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Heather Hanks
Written by Heather Hanks

Reviewed by Dr Jessica Gunawan on September 22, 2022

Top Back To School Tips That Reduce Student Stress

One of the best things you can do for your child is help them conquer student stress. These tips can help make the adjustment to back to school as stress-free as possible.

Young child stressed at school min scaled

Back to school can be a stressful time for kids, whether they are in elementary school or college.

From a young age, kids often have to learn how to deal with new technology, school bullies, studying for tests, and meeting homework deadlines.

After-school activities, such as sports, can further contribute to student stress. This can cause your child to do poorly in school. It may also affect their mental health.

In this guide, we’ll provide tips to help you identify student stress. You’ll also learn how to help your child make the back to school process as smooth as possible.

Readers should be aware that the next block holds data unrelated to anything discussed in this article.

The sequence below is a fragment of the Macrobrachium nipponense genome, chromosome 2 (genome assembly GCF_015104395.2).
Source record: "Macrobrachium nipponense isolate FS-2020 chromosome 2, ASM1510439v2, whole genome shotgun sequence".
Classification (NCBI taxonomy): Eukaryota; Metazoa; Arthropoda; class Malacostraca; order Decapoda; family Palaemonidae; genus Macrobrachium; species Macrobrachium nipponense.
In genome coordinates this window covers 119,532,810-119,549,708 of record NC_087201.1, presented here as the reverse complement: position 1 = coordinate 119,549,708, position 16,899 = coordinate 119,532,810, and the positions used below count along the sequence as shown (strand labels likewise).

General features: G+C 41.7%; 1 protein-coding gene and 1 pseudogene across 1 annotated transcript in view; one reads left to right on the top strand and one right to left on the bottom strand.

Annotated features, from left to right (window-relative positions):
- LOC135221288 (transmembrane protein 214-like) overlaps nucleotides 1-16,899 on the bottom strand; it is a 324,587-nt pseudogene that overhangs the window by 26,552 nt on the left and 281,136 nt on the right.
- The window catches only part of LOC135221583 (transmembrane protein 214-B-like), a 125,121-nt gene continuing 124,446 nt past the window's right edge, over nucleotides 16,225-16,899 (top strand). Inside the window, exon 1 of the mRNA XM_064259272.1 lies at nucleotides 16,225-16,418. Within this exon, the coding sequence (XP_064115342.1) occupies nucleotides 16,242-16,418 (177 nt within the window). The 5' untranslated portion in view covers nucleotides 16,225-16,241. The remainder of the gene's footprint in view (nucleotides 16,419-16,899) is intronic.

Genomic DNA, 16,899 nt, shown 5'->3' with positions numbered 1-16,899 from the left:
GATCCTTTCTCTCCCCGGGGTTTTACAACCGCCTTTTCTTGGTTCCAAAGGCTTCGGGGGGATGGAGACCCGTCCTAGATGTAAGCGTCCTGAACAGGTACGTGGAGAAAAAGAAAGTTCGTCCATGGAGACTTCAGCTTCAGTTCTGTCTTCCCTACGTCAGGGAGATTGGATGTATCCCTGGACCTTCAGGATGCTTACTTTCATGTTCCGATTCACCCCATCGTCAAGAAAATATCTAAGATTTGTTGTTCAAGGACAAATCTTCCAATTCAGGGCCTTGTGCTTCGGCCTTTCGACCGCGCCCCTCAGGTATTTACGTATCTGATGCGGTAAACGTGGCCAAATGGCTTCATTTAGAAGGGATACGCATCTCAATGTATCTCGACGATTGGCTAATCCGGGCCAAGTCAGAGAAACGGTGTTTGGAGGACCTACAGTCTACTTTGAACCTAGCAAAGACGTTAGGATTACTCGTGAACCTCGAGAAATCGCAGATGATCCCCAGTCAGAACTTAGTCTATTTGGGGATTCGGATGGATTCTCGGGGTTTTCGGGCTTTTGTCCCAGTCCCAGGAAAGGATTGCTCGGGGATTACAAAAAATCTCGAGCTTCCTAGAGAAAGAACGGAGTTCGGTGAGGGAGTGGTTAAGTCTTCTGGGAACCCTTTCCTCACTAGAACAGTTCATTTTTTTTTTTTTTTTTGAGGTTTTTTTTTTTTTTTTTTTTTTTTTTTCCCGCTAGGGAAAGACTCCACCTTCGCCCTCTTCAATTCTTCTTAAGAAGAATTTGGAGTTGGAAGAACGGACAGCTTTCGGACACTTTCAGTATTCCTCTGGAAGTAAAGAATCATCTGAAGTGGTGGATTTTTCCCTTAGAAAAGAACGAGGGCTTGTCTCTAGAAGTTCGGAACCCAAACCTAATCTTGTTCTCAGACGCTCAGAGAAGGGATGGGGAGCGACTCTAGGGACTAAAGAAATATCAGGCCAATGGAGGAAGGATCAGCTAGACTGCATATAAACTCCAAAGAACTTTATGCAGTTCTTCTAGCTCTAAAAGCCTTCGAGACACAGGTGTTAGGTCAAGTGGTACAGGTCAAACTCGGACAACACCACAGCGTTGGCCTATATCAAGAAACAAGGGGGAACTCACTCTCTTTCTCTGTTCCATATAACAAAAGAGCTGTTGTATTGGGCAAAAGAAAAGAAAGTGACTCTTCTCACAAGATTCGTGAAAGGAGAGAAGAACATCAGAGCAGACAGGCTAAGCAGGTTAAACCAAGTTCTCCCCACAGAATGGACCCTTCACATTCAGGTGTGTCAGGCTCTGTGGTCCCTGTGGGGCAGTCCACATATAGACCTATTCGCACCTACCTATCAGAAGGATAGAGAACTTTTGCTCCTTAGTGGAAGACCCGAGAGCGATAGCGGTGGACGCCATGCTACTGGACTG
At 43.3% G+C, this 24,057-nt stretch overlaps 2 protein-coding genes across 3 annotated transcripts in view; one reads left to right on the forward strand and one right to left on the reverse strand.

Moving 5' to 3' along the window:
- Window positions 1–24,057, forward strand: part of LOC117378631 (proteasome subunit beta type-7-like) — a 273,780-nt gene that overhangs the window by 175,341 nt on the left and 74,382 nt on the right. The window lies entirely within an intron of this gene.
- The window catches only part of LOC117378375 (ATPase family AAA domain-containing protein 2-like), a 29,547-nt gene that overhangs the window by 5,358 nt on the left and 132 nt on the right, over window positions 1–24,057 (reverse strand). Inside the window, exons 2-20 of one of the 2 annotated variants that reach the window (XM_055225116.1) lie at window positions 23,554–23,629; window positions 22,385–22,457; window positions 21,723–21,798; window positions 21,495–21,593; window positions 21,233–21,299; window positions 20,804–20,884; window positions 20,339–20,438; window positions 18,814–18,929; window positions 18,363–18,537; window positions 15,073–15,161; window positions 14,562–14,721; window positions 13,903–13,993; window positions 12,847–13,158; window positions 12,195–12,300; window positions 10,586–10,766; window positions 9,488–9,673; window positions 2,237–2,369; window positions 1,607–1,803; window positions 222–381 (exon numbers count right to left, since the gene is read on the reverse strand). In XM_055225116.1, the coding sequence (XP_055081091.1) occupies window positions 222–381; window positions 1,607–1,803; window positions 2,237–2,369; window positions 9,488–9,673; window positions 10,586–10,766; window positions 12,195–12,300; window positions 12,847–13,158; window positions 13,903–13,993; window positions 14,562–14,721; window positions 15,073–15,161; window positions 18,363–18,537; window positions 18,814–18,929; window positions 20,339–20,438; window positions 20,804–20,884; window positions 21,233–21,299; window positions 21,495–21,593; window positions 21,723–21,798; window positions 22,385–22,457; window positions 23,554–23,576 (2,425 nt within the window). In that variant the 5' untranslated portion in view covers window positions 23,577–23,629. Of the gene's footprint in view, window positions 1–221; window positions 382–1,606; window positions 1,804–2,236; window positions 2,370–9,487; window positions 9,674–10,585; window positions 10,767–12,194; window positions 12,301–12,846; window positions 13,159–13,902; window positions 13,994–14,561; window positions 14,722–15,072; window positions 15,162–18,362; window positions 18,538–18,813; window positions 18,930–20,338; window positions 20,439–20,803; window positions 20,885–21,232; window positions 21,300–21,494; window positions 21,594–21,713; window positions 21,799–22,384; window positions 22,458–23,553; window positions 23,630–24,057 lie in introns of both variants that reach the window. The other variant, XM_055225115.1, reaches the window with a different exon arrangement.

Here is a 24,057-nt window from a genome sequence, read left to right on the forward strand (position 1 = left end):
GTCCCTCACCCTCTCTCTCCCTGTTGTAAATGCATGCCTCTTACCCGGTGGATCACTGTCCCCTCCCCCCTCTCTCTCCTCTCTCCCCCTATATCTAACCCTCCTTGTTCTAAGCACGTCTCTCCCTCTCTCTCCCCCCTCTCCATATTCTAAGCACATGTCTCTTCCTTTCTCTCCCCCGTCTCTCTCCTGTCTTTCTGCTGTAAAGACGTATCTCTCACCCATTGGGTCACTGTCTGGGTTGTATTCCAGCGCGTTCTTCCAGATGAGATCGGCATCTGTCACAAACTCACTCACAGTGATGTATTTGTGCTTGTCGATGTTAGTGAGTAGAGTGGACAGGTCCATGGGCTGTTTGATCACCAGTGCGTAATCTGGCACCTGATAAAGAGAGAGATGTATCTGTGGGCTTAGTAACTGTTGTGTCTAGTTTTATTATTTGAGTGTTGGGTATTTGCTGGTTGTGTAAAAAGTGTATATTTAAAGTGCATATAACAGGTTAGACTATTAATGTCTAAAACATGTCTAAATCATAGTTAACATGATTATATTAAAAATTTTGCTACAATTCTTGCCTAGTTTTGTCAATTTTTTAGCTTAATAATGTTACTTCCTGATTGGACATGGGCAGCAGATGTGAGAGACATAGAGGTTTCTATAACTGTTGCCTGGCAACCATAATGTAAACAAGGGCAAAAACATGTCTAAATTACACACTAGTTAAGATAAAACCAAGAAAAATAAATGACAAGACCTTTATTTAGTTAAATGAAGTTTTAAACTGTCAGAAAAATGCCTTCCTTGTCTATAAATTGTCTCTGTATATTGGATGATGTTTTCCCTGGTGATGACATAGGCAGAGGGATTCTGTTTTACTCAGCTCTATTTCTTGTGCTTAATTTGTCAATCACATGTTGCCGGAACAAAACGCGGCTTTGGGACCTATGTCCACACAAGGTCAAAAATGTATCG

How Does Going Back To School Cause Student Stress?

Back to school stress can lead to anxiety, depression, and even stunted growth in teenagers.

Back to school stress has only intensified since the pandemic.

According to one study, COVID-19 and its disruptions have caused significant increases in stress, anxiety, depression, and suicidal thoughts in college students.

Another study found that student post-traumatic stress could last as long as three years after the pandemic ends. This high level of stress has been shown to impact growth in teenagers.